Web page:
Fantastic article! Different themes do set you apart and that can be good but sometimes can be hurtful if it’s too different. Colt Express is getting a lot of attention and the theme isn’t very original. There’s going to be examples on both sides of the coin, what is good to take notice of is how long of a process Abyss was to develop. Making sure the theme and mechanics conveyed the same experience was critical to it’s success. If someone wants to make a wizard game then the question is “What makes this game better than _______ other Wizard game?” Our goal should be to improve upon what is already out there and to keep pushing the development. I’ve talked to some designers about KS and they say things like “We’re launching on _____.” and the game hasn’t even been developed yet. As we can see from Abyss or Pandemic sometimes development takes years to get right. Do what’s right for the game you’re making.

    • Norv Brooks on December 1, 2014

      “I’ve talked to some designers about KS and they say things like “We’re launching on _____.” and the game hasn’t even been developed yet. ” Yeah, to launch a KS and not have a developed and tested game is the wrong motivation for a KS!

  2. Gamer Dave on December 1, 2014

    Great article. I think if you are trying to go mainstream ot gateway a normal theme would be better because it is accessable. Pressure is on doing an original game based on mechanics or gameplay.
    But I think the gamer audience definetly wants some new themes. I personally don’t see a whole lot difference between people’s made up worlds unless spectaculat art draws me in, like with Abyss. It will help make the difference in choosing one made up world for a different made up world.

  3. Al Leduc on December 1, 2014

    I have to agree with Gamer Dave. Theme should be used to make your game’s mechanics make sense, so slapping a unique theme on it might not work. Sure, it can be trains in space, but I think that would have hurt Ticket to Ride. Too much was gained by the familiar setting to trade it for being unique.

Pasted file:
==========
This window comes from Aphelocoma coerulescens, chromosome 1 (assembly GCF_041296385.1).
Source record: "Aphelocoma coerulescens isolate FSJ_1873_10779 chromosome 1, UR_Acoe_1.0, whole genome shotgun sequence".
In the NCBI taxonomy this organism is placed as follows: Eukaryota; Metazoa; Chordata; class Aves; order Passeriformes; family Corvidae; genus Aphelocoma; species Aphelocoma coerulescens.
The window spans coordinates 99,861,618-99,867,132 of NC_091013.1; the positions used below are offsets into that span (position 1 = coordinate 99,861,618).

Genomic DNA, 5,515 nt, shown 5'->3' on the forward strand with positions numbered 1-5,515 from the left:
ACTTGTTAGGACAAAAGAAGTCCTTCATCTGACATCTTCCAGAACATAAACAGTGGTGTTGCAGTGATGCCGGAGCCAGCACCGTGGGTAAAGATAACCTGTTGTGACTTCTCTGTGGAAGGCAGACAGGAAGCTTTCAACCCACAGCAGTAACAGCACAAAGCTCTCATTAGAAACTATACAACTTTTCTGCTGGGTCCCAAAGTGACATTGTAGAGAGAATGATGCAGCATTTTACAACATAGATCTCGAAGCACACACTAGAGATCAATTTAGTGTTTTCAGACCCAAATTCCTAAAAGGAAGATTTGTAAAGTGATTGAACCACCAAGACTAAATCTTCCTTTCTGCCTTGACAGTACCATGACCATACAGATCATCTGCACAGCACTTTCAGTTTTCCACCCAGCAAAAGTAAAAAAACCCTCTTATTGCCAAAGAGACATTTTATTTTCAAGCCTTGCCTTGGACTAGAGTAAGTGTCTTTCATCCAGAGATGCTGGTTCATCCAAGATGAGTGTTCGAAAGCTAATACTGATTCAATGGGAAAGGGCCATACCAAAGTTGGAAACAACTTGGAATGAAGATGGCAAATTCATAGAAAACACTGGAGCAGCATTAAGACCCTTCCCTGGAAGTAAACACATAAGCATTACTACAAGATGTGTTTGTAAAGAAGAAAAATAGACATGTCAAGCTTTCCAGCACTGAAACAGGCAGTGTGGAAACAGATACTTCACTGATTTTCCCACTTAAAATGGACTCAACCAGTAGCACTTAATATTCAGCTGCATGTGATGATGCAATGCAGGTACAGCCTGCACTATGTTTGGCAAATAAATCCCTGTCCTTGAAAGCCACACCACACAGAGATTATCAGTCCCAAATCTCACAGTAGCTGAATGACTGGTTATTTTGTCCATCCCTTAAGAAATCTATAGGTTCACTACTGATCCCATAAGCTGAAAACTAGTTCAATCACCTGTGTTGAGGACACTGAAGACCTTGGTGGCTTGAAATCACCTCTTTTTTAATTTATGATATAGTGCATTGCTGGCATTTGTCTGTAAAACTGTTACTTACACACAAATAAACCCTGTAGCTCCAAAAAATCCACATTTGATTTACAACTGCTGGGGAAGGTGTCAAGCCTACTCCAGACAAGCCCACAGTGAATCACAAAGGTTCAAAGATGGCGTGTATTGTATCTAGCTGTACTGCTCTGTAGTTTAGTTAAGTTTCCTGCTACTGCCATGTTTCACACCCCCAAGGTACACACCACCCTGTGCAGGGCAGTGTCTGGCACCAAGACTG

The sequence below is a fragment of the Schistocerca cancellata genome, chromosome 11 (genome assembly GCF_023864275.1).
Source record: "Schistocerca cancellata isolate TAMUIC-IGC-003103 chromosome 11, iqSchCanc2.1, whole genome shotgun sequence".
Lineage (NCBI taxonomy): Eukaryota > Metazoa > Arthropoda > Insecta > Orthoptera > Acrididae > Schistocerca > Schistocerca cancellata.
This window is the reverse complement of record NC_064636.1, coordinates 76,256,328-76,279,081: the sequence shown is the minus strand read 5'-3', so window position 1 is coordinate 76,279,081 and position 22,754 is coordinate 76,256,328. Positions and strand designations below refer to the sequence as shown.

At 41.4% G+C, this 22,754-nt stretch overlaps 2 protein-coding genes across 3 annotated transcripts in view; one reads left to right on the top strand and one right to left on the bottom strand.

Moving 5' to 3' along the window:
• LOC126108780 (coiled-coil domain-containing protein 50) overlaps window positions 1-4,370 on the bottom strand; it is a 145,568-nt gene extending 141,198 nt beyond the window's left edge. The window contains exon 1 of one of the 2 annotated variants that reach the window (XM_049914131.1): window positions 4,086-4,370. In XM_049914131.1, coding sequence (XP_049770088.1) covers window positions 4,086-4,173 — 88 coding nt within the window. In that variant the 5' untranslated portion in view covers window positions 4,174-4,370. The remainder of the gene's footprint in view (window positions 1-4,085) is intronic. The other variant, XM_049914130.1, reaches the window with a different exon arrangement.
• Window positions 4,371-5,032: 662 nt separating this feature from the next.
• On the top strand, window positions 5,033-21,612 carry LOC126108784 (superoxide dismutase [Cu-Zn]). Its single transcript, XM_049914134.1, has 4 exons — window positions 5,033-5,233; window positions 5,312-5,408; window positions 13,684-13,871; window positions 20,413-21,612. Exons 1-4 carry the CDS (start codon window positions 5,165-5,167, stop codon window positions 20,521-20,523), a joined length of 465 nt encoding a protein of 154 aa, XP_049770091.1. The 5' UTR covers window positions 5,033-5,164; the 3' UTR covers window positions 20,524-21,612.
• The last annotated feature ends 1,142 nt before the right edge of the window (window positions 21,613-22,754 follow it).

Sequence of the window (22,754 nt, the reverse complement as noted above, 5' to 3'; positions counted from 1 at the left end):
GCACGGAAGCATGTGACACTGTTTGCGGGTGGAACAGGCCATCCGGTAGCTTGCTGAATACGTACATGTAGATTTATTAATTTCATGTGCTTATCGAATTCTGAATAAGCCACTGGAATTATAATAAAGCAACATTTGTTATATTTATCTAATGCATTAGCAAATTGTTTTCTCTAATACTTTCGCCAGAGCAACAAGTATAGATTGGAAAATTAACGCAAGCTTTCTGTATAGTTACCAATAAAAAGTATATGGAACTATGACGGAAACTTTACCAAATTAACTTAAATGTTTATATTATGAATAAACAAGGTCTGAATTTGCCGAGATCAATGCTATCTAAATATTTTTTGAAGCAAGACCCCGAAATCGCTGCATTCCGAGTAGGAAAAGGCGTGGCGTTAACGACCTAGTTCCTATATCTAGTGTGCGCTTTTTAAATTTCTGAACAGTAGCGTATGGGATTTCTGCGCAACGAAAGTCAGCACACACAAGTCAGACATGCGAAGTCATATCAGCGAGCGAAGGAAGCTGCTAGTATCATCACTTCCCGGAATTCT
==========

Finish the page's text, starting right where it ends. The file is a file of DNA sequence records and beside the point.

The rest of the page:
That said, window dressing thematic alterations should be considered. Abyss looks like fantasy in water, which IS more unique and interesting then regular fantasy on the usual dry land.

    The biggest danger of a unique theme as that there are fewer people who are interested in it (more often then not). It’s the big fish in a small pond problem. Even if all 100 fans of your theme buy your game, you’ll still wish you had gone with Zombies instead.

    • Norv Brooks on December 1, 2014

      It’s true that a more unique theme may be a gamble; however, with a fresh (not necessarily new) theme may inspire fresh and possibly new game mechanics. Then wrap it in engaging artwork and you have the latest “breakout” hit.

      • Gamer Dave on December 1, 2014

        Fresh and new mechanics that are really new dont need an original theme to sell well. Dominion is a great example. It’s lack of theme actually helps it by putting focus on mmechanics.

        • Christian Strain on December 2, 2014

          Your example in this situation predates the new influx of games and game designers. Dominion was released in a smaller and different market. The boardgame industry is growing quickly with new gamers and new types of games. If Dominion had never been created and everything after it still had, how do you think it would do on Kickstarter produced by a first or second time designer?

          Hopefully because of the mechanics it would do well, but I can’t say that it would do as well. My point is, we can’t try and design the games that would have done well 4 years ago. We have to design games that will do well 2 years from now. That’s not just original themes, but also original mechanics and takes on old ones that create new gaming experiences.